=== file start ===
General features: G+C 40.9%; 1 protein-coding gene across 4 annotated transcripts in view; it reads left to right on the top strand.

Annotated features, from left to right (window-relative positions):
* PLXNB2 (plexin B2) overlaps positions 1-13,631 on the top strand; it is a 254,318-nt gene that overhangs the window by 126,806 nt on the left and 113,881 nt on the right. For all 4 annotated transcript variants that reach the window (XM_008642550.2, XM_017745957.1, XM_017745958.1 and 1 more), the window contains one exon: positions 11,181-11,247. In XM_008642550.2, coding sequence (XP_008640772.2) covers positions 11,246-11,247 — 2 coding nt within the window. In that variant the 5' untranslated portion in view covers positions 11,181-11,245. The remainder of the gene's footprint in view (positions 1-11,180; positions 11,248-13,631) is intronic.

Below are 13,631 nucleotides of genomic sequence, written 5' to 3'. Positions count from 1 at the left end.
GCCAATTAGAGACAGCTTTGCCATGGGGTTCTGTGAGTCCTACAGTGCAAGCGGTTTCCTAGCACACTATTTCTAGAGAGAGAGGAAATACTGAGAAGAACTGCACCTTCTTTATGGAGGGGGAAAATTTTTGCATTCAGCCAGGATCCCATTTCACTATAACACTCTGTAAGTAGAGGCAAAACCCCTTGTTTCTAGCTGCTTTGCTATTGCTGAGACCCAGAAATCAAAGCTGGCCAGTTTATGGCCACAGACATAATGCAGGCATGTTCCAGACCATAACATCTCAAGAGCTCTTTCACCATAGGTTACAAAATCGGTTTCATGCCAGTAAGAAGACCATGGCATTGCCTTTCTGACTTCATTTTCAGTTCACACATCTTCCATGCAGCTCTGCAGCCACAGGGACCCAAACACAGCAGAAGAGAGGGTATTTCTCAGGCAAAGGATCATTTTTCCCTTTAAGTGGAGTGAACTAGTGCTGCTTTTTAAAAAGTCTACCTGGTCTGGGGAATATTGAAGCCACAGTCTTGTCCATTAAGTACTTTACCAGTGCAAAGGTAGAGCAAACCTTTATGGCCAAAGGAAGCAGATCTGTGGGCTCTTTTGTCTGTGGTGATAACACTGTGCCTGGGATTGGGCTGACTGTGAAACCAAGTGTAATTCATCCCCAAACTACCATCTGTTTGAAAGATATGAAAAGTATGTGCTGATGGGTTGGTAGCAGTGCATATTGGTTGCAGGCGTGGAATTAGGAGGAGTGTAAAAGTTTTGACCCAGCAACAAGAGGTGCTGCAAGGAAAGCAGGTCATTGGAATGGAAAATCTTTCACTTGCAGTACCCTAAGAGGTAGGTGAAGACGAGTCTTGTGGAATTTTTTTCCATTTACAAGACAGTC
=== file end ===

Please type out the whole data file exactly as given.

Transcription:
General features: G+C 40.9%; 1 protein-coding gene across 4 annotated transcripts in view; it reads left to right on the top strand.

Annotated features, from left to right (window-relative positions):
* PLXNB2 (plexin B2) overlaps positions 1-13,631 on the top strand; it is a 254,318-nt gene that overhangs the window by 126,806 nt on the left and 113,881 nt on the right. For all 4 annotated transcript variants that reach the window (XM_008642550.2, XM_017745957.1, XM_017745958.1 and 1 more), the window contains one exon: positions 11,181-11,247. In XM_008642550.2, coding sequence (XP_008640772.2) covers positions 11,246-11,247 — 2 coding nt within the window. In that variant the 5' untranslated portion in view covers positions 11,181-11,245. The remainder of the gene's footprint in view (positions 1-11,180; positions 11,248-13,631) is intronic.

Below are 13,631 nucleotides of genomic sequence, written 5' to 3'. Positions count from 1 at the left end.
GCCAATTAGAGACAGCTTTGCCATGGGGTTCTGTGAGTCCTACAGTGCAAGCGGTTTCCTAGCACACTATTTCTAGAGAGAGAGGAAATACTGAGAAGAACTGCACCTTCTTTATGGAGGGGGAAAATTTTTGCATTCAGCCAGGATCCCATTTCACTATAACACTCTGTAAGTAGAGGCAAAACCCCTTGTTTCTAGCTGCTTTGCTATTGCTGAGACCCAGAAATCAAAGCTGGCCAGTTTATGGCCACAGACATAATGCAGGCATGTTCCAGACCATAACATCTCAAGAGCTCTTTCACCATAGGTTACAAAATCGGTTTCATGCCAGTAAGAAGACCATGGCATTGCCTTTCTGACTTCATTTTCAGTTCACACATCTTCCATGCAGCTCTGCAGCCACAGGGACCCAAACACAGCAGAAGAGAGGGTATTTCTCAGGCAAAGGATCATTTTTCCCTTTAAGTGGAGTGAACTAGTGCTGCTTTTTAAAAAGTCTACCTGGTCTGGGGAATATTGAAGCCACAGTCTTGTCCATTAAGTACTTTACCAGTGCAAAGGTAGAGCAAACCTTTATGGCCAAAGGAAGCAGATCTGTGGGCTCTTTTGTCTGTGGTGATAACACTGTGCCTGGGATTGGGCTGACTGTGAAACCAAGTGTAATTCATCCCCAAACTACCATCTGTTTGAAAGATATGAAAAGTATGTGCTGATGGGTTGGTAGCAGTGCATATTGGTTGCAGGCGTGGAATTAGGAGGAGTGTAAAAGTTTTGACCCAGCAACAAGAGGTGCTGCAAGGAAAGCAGGTCATTGGAATGGAAAATCTTTCACTTGCAGTACCCTAAGAGGTAGGTGAAGACGAGTCTTGTGGAATTTTTTTCCATTTACAAGACAGTC